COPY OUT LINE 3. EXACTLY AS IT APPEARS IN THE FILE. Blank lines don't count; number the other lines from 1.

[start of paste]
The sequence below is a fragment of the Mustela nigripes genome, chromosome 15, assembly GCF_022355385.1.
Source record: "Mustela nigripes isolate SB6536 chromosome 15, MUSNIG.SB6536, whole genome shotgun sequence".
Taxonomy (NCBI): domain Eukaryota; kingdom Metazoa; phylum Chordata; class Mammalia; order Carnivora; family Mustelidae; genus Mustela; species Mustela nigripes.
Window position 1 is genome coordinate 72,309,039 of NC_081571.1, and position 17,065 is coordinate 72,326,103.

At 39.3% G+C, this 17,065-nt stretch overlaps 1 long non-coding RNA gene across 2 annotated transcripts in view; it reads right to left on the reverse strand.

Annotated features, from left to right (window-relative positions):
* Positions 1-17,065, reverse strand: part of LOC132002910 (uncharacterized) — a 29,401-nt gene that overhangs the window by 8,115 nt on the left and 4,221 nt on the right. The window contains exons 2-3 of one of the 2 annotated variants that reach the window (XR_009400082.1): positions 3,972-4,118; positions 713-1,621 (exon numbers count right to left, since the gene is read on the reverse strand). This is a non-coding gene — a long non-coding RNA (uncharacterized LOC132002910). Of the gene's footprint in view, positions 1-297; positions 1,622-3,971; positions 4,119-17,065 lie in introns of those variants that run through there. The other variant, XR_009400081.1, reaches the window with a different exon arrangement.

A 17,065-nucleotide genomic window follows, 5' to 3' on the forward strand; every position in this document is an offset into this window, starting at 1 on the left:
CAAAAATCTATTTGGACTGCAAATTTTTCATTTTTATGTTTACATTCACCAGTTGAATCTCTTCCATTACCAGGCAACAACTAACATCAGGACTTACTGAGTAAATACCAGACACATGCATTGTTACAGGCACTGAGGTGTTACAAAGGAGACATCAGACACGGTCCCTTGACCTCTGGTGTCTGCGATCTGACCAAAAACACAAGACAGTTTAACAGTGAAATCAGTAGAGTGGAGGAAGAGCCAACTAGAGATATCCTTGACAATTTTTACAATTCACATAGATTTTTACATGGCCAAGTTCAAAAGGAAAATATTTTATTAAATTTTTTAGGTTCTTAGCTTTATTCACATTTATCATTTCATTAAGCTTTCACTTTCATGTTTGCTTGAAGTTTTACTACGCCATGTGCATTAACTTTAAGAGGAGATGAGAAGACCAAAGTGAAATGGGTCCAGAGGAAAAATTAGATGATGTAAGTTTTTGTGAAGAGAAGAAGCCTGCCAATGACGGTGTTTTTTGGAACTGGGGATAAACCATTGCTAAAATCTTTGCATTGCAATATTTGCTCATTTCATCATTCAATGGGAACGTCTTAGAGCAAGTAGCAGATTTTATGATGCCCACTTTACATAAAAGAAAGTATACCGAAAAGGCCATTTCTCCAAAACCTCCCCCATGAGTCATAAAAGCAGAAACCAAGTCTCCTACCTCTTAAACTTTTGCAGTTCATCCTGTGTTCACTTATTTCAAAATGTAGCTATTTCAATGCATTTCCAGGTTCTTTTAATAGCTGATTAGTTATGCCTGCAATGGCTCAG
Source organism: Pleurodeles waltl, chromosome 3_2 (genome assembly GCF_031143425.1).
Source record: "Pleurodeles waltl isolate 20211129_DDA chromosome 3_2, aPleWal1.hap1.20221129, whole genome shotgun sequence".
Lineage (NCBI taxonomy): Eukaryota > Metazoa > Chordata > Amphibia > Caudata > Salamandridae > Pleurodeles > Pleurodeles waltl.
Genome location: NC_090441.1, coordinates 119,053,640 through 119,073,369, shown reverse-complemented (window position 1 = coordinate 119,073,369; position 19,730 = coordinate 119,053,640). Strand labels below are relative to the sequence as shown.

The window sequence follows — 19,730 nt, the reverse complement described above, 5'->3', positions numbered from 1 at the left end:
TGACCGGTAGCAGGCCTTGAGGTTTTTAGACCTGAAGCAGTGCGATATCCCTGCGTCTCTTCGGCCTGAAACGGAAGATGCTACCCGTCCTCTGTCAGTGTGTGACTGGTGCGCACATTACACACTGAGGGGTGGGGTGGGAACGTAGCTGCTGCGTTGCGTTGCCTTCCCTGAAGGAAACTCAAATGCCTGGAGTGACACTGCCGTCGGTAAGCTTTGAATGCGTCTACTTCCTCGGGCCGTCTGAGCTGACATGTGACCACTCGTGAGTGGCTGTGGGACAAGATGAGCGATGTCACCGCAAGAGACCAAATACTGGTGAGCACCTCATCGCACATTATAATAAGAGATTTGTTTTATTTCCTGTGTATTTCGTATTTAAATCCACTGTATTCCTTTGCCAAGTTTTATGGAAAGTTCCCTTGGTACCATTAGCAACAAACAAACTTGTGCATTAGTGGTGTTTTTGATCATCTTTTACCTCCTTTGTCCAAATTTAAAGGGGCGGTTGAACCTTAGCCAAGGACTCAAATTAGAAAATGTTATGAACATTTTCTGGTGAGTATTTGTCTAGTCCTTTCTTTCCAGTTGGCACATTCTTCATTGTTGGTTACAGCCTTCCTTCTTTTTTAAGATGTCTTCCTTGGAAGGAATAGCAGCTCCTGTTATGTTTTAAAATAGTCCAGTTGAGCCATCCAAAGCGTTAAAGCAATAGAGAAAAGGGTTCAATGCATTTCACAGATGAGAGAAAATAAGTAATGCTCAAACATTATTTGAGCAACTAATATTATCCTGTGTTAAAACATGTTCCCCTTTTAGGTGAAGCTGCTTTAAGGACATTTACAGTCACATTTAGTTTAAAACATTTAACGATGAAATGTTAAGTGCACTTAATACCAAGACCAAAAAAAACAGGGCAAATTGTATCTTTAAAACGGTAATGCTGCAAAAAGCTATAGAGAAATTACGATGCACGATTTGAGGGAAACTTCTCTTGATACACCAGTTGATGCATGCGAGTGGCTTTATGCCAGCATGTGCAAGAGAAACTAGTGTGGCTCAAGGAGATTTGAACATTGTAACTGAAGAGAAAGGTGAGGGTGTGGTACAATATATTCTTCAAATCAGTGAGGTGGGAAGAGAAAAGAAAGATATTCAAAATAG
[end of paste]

Taxonomy (NCBI): domain Eukaryota; kingdom Metazoa; phylum Chordata; class Mammalia; order Carnivora; family Mustelidae; genus Mustela; species Mustela nigripes.